It's more than the ball sailing over the head of a dejected Jose Canseco and into the seats in right, Gibson limping around the bases, pumping his fist. The iconic images last just seconds. But if you want to know why Kirk Gibson's home run, hit 25 years ago today, is one of baseball's greatest feats, and if you've got the time, watch the entire at-bat. All seven anxious, delirious minutes of it. History outside the vacuum.

(I've cued up the video above to Mike Davis's pinch-hit walk, at about 2:29. If you'd like a shorter video in which to skip around, Gibson's at-bat is here. The quality isn't as good, and I again urge you to watch uninterrupted.)

Gibson was out. Five days earlier, he had slid hard into second to break up a double play and pulled a hamstring and twisted a knee. There wasn't even the slightest chance of him playing. He told Tommy Lasorda he couldn't go. Bob Costas came on the air by announcing, "First item of business: Kirk Gibson will not play tonight." Gibson spent most of Game 1 sitting on a trainer's table icing both legs.

From Arash Markazi's excellent oral history for ESPN, Gibson says he got fired up by hearing Vin Scully say on the broadcast that "Gibson will not see any action tonight, for sure." "My ass," Gibson responded, got dressed, and had bat boy Mitch Poole set up a tee for him to hit.

Poole, again from the ESPN oral history:



"He looked down at me and didn't say anything. I go, 'Yeah?' He said, 'Mitch, this could be the script.'"

It wouldn't have mattered if Dennis Eckersley had retired Mike Davis, a light-hitting outfielder in his next-to-last season in baseball. Eck: "The story is Michael Davis. That's the story. I walked him! I don't walk anybody!"

Gibson couldn't move. It was obvious. He kept his legs planted, swiveling awkwardly as he clipped a fastball. And he was only going to get heat. Davis had been a speedster before ripping up his knee stepping on a sprinkler, so between the threat of the tying run stealing second and Gibson's immobility, Eckersley dialed up the gas. "All I had to do was throw him fastballs because he had no chance," he told Markazi.

Eckersley tossed over to first to keep Davis honest. Then another fastball on the outside corner that Gibson barely got around on. The fairy tale seemed destined to end depressingly, with a hobbled Gibson striking out meekly.

Another toss to first. Then another. Davis was clearly more of a threat than Gibson.

Gibson dribbed a ball weakly up the first-base line, just foul. His attempt to run was heartbreaking, like a racehorse that had just broken down.

Eckersley served up a ball outside, and backup catcher Ron Hassey fired to first. Tommy Lasorda had given Davis the green light, but only after the count was 0-2. Lasorda didn't want Oakland to intentionally walk Gibson, and figured they wouldn't do it once they had two strikes on him.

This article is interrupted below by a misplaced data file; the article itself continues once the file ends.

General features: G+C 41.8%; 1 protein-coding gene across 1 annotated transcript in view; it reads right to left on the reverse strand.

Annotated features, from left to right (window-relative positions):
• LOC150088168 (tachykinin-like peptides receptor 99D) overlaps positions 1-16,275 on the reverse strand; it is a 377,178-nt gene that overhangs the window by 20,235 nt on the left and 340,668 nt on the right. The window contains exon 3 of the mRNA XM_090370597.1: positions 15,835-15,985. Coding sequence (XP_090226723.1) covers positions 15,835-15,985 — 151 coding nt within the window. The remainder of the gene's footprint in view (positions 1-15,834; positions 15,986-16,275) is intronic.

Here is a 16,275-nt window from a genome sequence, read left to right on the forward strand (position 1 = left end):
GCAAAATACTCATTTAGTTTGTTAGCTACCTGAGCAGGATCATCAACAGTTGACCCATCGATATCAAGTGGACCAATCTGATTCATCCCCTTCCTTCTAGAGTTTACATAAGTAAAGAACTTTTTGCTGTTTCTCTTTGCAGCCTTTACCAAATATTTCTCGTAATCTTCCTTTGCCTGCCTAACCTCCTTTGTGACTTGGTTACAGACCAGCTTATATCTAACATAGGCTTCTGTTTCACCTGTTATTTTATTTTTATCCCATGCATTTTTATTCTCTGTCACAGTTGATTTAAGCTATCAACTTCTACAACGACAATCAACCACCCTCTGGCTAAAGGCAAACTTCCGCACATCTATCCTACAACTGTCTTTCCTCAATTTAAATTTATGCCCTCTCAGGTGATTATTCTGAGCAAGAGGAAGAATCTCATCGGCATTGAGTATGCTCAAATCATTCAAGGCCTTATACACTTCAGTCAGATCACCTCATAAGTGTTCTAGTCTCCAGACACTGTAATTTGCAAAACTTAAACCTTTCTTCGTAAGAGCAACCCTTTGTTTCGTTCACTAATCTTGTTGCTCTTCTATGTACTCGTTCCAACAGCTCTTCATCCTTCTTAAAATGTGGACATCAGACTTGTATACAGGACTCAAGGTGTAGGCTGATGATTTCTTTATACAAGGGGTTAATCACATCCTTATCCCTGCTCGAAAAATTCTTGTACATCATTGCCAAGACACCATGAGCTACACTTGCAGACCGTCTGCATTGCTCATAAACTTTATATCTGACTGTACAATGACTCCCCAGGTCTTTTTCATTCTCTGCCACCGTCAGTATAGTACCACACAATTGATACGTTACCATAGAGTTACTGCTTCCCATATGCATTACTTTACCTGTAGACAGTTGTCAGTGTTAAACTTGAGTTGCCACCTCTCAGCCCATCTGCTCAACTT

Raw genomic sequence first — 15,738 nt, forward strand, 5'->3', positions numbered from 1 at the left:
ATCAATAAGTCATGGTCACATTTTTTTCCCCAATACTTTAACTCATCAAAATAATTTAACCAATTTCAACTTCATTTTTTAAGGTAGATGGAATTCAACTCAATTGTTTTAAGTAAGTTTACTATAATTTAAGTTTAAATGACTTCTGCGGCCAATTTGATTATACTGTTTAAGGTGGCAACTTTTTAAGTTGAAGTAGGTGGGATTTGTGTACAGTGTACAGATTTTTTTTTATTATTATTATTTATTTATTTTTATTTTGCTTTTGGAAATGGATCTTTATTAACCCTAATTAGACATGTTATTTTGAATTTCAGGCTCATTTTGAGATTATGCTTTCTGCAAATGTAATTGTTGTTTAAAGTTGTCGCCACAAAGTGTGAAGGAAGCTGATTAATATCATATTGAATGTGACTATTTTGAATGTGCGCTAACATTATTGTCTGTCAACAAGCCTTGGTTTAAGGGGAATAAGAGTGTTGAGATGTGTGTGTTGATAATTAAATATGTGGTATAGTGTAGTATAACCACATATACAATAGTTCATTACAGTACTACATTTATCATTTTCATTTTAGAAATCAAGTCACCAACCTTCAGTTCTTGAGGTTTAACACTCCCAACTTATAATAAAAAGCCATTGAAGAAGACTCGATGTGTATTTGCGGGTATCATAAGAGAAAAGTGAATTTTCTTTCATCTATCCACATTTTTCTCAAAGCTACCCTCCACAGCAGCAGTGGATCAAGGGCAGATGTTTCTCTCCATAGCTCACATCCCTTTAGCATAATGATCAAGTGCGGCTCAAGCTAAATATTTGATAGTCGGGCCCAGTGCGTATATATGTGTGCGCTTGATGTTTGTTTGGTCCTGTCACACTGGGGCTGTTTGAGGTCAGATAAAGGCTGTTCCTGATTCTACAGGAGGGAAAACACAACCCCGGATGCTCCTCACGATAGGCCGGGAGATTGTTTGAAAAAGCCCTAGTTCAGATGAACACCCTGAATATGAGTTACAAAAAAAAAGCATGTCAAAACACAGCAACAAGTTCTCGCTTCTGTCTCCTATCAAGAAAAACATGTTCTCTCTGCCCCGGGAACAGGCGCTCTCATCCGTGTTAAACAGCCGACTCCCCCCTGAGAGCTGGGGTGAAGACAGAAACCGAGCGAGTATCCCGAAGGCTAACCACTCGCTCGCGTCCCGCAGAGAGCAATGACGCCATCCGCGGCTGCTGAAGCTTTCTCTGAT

Davis went on the next pitch, a fastball up and on the outside corner that Gibson barely got around on to foul away. Then a ball—another fastball—outside for a 2-2 count. Another throw to first. Another ball, this time low and outside, and Davis took second without a throw. Gibson could have been called for interference for making contact with Hassey's glove, but the home plate ump correctly ruled that there wouldn't have been a play anyway.

Finally, Gibson stopped looking for the game-winning home run. With Davis in scoring position, his mentality changed. "Just dink it over the shortstop," he thought. Or even take a walk, and leave the game to Steve Sax.

Gibson asked for time and stepped out of the box. He thought about a meeting before the series, in which scout Mel Didier gave the Dodgers hitters the book on Eckersley. One thing stood out. Didier had told them in no uncertain terms, "Partner, sure as I'm standing here breathing, you're going to see a 3-2 backdoor slider." (In the oral history, both Didier and Gibson remember this quote, a quarter-century later, to the exact word.)

Eckersley gave him the backdoor slider, and Gibson got the barrel around. You've seen the rest a million times.

History loses something in the retelling, because the ambiguity of the outcome is stripped away and the moment reduced to an effect without cause. But Gibson's home run only becomes more dramatic in context, an eight-pitch at-bat with a flamethrower and an overmatched, gimpy batter, both crafty veterans by this point in their careers. A cat-and-mouse game on the bases. The crowd swells and deflates with each pitch, because they don't know what we do—that "the impossible" was inevitable.